Congress and President Donald Trump couldn’t pass a full repeal of Obamacare. But GOP lawmakers managed to repeal the individual mandate through tax reform, paving the way for Trump to allow reasonable alternatives to the Obamacare exchanges.

The Trump administration announced it will bring back a rule that former President Obama had suspended which allows people to purchase short-term insurance plans. They can last up to 364 days, and would be liberated from the Affordable Care Act’s mandates and benefits. They can act like a stop gap in the case of unexpected unemployment, or they can be an option for people simply interested in bare-bones insurance plans to protect against catastrophes.

It’s a smart policy that will give individuals and states more choice by allowing plans that are less expensive, but also offer fewer benefits.

The plans aren’t necessarily required to cover maternity needs, prescription drugs and mental health benefits. They can also impose certain limits, which can leave policy holders footing the bill for the rest.

Still, the choice it offers individuals and families is what is most important.

Everyone still has the option to buy Obamacare policies if they so wish. But for relatively healthy—and often younger—people, these plans can be a good option.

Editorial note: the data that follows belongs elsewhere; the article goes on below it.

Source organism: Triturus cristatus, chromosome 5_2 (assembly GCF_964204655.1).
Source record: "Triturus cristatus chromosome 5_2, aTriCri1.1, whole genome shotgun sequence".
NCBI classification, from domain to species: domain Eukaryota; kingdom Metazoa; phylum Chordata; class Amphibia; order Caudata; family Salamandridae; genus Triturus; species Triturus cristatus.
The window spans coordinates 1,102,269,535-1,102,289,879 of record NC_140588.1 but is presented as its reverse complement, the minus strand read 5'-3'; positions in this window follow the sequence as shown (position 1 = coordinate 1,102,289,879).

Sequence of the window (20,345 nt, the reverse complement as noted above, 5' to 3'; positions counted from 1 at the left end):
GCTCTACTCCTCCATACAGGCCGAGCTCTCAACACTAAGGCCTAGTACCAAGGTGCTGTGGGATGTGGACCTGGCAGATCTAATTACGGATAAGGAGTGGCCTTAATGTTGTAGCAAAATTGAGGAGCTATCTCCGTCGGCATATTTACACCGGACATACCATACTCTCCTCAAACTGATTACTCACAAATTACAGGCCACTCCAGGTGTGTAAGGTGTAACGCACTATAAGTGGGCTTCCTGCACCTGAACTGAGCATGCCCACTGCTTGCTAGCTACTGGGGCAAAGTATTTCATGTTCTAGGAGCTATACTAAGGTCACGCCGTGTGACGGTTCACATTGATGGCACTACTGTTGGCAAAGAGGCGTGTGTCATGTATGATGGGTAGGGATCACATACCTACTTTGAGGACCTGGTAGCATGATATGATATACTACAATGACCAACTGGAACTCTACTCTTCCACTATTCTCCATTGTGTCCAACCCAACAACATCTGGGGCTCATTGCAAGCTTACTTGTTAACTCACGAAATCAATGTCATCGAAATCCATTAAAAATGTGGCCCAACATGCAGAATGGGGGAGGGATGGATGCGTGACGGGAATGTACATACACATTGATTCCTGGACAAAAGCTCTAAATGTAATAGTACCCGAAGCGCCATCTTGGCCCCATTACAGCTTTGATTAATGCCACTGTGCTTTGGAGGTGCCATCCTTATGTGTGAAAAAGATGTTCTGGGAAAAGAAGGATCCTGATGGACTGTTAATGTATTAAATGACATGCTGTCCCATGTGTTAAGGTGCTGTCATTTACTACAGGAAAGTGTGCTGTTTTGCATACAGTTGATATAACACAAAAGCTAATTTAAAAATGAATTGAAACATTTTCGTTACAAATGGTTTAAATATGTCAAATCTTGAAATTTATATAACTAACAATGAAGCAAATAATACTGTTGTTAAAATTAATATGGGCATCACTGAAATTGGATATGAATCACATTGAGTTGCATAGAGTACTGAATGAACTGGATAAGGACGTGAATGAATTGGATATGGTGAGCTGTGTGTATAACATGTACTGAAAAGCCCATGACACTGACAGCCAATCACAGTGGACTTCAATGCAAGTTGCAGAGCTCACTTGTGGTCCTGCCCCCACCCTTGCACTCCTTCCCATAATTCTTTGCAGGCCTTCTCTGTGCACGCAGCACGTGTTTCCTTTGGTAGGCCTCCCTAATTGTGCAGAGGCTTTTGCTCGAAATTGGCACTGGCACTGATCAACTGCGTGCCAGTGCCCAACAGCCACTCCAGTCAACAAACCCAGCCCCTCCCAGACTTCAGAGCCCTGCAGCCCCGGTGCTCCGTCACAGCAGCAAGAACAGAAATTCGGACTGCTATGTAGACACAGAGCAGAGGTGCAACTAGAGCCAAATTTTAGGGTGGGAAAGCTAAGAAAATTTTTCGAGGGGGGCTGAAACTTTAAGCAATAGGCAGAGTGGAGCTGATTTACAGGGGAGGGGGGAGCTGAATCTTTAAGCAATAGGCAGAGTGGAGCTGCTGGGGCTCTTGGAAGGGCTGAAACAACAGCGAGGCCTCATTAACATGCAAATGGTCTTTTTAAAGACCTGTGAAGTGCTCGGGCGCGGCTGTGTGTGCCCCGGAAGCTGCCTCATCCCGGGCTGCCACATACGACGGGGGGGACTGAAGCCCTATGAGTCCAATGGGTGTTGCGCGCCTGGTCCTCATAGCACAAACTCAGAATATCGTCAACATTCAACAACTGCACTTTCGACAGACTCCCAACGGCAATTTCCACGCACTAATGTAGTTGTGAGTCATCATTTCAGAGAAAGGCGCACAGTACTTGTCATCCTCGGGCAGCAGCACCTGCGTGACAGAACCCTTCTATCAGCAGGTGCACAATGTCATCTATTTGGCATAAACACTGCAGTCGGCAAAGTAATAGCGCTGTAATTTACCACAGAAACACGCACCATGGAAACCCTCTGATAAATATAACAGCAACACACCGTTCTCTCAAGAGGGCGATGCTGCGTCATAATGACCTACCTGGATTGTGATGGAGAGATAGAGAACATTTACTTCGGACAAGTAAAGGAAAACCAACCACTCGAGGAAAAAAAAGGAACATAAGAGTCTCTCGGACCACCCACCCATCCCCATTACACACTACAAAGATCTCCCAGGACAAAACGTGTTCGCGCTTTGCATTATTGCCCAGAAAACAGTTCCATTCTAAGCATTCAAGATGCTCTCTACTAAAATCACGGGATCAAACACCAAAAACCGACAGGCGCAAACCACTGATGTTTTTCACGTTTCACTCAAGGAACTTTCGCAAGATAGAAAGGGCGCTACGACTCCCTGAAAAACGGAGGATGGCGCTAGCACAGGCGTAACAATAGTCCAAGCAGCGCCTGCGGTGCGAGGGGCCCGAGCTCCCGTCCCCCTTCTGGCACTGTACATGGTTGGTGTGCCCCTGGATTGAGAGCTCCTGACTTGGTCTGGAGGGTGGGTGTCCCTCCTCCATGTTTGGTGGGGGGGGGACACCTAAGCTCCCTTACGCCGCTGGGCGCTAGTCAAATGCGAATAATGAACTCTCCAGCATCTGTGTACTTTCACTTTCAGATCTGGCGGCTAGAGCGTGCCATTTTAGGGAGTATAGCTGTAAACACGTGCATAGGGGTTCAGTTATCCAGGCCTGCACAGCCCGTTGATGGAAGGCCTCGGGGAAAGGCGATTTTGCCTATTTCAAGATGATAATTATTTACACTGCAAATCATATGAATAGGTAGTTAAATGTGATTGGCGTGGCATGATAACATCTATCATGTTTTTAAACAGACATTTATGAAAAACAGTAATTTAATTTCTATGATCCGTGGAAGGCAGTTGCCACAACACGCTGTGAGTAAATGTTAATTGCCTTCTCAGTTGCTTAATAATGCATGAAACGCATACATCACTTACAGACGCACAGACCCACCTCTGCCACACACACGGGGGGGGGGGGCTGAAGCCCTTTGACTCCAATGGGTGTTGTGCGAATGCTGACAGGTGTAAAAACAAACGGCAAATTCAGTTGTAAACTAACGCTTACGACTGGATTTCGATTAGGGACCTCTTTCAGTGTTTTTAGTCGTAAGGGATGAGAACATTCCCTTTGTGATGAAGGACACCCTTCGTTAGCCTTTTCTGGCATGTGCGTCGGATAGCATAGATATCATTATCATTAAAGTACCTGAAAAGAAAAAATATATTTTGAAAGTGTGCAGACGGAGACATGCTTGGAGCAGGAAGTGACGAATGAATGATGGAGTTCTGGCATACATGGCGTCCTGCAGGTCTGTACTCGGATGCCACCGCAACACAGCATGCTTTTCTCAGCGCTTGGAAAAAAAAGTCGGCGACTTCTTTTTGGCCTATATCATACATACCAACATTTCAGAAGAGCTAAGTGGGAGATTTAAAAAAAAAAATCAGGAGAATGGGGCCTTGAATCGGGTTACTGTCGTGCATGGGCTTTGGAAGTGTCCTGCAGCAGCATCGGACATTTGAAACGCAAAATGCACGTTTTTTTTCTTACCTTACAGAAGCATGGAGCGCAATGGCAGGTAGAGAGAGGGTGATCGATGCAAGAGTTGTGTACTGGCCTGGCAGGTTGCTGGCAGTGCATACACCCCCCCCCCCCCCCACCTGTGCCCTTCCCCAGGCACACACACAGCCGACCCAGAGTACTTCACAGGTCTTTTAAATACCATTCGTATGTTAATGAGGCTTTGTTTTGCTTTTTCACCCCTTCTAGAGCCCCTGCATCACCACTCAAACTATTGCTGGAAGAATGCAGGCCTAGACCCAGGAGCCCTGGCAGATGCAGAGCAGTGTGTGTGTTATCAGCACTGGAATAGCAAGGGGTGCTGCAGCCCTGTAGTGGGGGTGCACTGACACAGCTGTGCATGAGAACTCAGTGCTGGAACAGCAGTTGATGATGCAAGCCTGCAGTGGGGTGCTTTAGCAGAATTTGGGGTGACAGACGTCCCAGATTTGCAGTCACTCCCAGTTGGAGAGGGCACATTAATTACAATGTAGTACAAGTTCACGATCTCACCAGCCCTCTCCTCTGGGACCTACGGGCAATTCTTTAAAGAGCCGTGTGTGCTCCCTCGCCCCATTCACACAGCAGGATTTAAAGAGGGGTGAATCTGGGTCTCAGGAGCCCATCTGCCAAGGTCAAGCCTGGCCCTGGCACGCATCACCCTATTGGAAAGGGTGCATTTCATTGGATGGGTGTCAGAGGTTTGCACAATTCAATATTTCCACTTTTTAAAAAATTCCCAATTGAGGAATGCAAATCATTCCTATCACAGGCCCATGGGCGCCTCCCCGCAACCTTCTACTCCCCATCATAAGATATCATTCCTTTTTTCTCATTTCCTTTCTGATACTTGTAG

The Obama administration had cut the short-term plans off at the knees. It ruled the plans had to be 90 days or less, fearing the cheaper options would lure young, healthy people away from the Obamacare exchanges, which would in turn jack up the premiums for all.

But that happened anyway.

Millennials have turned away from the exchanges in droves. And why would healthy people be interested in exchanges in which the premiums are only projected to rise this year and next? The Trump administration is reasonably ending cost-sharing subsidy payments to insurance companies. More than 80 percent of those who selected a plan on the exchanges during open enrollment in 2017 had their costs offset by tax credits.

Without those subsidies, insurers will be required to hike premiums. That will overwhelmingly affect middle-class individuals and families who make more than 400 percent above the poverty level—an individual with income of about $48,000 or a family of four that makes more than $98,400. Nationwide their costs will rise about 20 percent by 2018, and 25 percent by 2020, according to the Congressional Budget Office.

According to Gallup, nearly 3.5 million new individuals became uninsured from the end of 2016 to the end of 2017. Now 12.3 percent of U.S. adults lack insurance, which is the highest rate since late 2014 and not significantly below the 15 percent who were uninsured when Obamacare was enacted. Adults ages 26-34 make up the largest chunk of uninsured.

Offering these short-term plans, and allowing them to be renewed when they expire, is a step toward more choice for more Americans. That’s not a bad thing.

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